contactus   signupnewsletter
twitter facebook2   donate

Teen Parenting

teenage mothers

Teen parenting is a social pathology that derives from other family issues such as fatherlessness and divorce or separation. Studies have shown children in single-parent homes are more likely to become teen parents than their peers living in two-parent homes.

Statistics on teen parenting state that when children are born to teen mothers they are 50% more likely to repeat a grade, drop out of highteen pregnancy why it matters school, and have lower scores on standardized tests. Children born to teen mothers are more likely to live in poverty which is why 50% of all teen mothers and more than 75% of unmarried teen mothers apply for welfare within five years of the birth of their first child. More than half of all mothers on welfare had their first child as a teenager.

Out of the number of teen parents, nearly 80% do not marry which correlates to the amount of children currently reliant on welfare for survival. According to the Centers for Disease Control and Prevention, a study on teen parenting states that about 48% of those who get married before the age of 18 are more likely to divorce within ten years of marriage. The amount of teen parents who marry have a success rate of only 30% of remaining in the marriage.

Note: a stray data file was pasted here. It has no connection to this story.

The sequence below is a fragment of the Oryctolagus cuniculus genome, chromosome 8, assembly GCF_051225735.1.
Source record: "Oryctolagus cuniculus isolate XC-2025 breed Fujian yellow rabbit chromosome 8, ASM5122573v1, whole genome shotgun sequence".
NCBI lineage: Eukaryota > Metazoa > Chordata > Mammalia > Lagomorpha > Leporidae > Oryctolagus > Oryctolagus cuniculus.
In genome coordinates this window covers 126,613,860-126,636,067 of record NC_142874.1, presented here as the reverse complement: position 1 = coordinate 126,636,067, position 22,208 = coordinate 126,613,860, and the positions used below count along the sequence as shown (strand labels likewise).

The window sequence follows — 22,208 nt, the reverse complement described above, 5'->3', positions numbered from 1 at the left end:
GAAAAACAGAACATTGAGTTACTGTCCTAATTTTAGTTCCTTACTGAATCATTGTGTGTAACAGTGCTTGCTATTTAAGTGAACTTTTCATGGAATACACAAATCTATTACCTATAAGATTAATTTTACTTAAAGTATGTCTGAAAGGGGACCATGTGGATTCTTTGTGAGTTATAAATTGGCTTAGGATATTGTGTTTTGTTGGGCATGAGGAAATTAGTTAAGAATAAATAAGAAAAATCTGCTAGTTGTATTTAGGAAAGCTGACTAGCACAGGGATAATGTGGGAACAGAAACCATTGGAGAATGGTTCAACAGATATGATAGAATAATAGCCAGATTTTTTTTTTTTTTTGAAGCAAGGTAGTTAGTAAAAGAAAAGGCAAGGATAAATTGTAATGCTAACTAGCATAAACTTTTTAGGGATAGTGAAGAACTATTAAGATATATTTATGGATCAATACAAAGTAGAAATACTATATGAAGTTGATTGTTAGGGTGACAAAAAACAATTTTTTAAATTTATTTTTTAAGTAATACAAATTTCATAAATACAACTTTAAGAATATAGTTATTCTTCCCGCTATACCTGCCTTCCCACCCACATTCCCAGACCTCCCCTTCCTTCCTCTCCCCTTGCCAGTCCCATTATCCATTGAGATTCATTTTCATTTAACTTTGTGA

Teen parenting has become a part of society that has attributed to fatherlessness, frustration of child visitation rights, as well as a host of social and economic issues. Teen fathers often want to be involved in their child's life but are often considered the "forgotten partner" that is replaced by the mothers relatives and welfare.

welfare employment street signLong-term effects include lack of education of both the parents and child. Teen parents tend to leave school or not attend college, which limits their potential contributions to society and prospects for career advancement. The children of teenage parents, especially those from working class families, often face many of the same challenges as their parents. This puts a continuing cycle of strain on society, especially social welfare programs. Increased health care costs for both teen parents and their children costs the public a large amount of money, as well.  Though teen parenting comes with its own set of obstacles, the focus should always remain on the best interest of the child.